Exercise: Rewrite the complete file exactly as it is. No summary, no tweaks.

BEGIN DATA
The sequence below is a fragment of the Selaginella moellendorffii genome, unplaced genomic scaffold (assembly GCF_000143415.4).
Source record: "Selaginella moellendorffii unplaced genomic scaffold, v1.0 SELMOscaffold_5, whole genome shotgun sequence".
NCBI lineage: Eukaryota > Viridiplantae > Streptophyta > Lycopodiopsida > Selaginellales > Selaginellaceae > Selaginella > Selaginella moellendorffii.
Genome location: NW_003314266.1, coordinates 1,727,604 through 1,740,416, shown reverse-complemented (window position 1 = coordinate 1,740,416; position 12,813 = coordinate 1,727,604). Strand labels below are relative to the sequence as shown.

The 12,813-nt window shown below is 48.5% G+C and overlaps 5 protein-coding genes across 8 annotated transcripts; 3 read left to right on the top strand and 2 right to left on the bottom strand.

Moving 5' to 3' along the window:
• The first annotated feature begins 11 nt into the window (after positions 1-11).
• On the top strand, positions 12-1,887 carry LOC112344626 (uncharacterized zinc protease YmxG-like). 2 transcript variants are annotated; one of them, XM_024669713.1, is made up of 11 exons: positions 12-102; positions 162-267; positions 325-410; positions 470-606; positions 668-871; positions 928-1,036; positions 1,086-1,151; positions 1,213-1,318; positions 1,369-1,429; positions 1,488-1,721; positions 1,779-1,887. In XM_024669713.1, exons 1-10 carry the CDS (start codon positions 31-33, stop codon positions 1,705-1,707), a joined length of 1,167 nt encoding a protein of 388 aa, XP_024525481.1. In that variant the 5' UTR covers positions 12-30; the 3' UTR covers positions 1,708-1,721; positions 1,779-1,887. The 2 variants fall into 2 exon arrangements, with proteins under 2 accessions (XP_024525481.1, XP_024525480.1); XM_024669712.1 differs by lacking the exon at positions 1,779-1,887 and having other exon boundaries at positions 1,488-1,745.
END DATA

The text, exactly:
The sequence below is a fragment of the Selaginella moellendorffii genome, unplaced genomic scaffold (assembly GCF_000143415.4).
Source record: "Selaginella moellendorffii unplaced genomic scaffold, v1.0 SELMOscaffold_5, whole genome shotgun sequence".
NCBI lineage: Eukaryota > Viridiplantae > Streptophyta > Lycopodiopsida > Selaginellales > Selaginellaceae > Selaginella > Selaginella moellendorffii.
Genome location: NW_003314266.1, coordinates 1,727,604 through 1,740,416, shown reverse-complemented (window position 1 = coordinate 1,740,416; position 12,813 = coordinate 1,727,604). Strand labels below are relative to the sequence as shown.

The 12,813-nt window shown below is 48.5% G+C and overlaps 5 protein-coding genes across 8 annotated transcripts; 3 read left to right on the top strand and 2 right to left on the bottom strand.

Moving 5' to 3' along the window:
• The first annotated feature begins 11 nt into the window (after positions 1-11).
• On the top strand, positions 12-1,887 carry LOC112344626 (uncharacterized zinc protease YmxG-like). 2 transcript variants are annotated; one of them, XM_024669713.1, is made up of 11 exons: positions 12-102; positions 162-267; positions 325-410; positions 470-606; positions 668-871; positions 928-1,036; positions 1,086-1,151; positions 1,213-1,318; positions 1,369-1,429; positions 1,488-1,721; positions 1,779-1,887. In XM_024669713.1, exons 1-10 carry the CDS (start codon positions 31-33, stop codon positions 1,705-1,707), a joined length of 1,167 nt encoding a protein of 388 aa, XP_024525481.1. In that variant the 5' UTR covers positions 12-30; the 3' UTR covers positions 1,708-1,721; positions 1,779-1,887. The 2 variants fall into 2 exon arrangements, with proteins under 2 accessions (XP_024525481.1, XP_024525480.1); XM_024669712.1 differs by lacking the exon at positions 1,779-1,887 and having other exon boundaries at positions 1,488-1,745.